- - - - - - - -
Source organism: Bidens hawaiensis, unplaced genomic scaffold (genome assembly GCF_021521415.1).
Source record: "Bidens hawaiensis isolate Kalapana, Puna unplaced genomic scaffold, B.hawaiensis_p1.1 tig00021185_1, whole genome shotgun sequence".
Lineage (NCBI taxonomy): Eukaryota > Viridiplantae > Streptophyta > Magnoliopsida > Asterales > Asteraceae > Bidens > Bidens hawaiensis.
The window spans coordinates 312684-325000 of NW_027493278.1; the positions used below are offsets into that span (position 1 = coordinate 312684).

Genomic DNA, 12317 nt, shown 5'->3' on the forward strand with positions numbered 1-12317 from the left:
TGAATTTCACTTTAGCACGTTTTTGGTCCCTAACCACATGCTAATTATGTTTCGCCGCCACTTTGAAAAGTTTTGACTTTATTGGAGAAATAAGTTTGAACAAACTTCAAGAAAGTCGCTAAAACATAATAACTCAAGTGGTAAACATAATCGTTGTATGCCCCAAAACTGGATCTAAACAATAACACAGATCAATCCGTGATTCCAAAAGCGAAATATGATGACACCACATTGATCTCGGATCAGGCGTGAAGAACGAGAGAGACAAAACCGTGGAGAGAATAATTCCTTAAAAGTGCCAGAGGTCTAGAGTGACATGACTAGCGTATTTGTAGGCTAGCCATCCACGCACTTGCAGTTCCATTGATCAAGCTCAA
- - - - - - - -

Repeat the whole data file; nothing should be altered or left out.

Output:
Source organism: Bidens hawaiensis, unplaced genomic scaffold (genome assembly GCF_021521415.1).
Source record: "Bidens hawaiensis isolate Kalapana, Puna unplaced genomic scaffold, B.hawaiensis_p1.1 tig00021185_1, whole genome shotgun sequence".
Lineage (NCBI taxonomy): Eukaryota > Viridiplantae > Streptophyta > Magnoliopsida > Asterales > Asteraceae > Bidens > Bidens hawaiensis.
The window spans coordinates 312684-325000 of NW_027493278.1; the positions used below are offsets into that span (position 1 = coordinate 312684).

Genomic DNA, 12317 nt, shown 5'->3' on the forward strand with positions numbered 1-12317 from the left:
TGAATTTCACTTTAGCACGTTTTTGGTCCCTAACCACATGCTAATTATGTTTCGCCGCCACTTTGAAAAGTTTTGACTTTATTGGAGAAATAAGTTTGAACAAACTTCAAGAAAGTCGCTAAAACATAATAACTCAAGTGGTAAACATAATCGTTGTATGCCCCAAAACTGGATCTAAACAATAACACAGATCAATCCGTGATTCCAAAAGCGAAATATGATGACACCACATTGATCTCGGATCAGGCGTGAAGAACGAGAGAGACAAAACCGTGGAGAGAATAATTCCTTAAAAGTGCCAGAGGTCTAGAGTGACATGACTAGCGTATTTGTAGGCTAGCCATCCACGCACTTGCAGTTCCATTGATCAAGCTCAA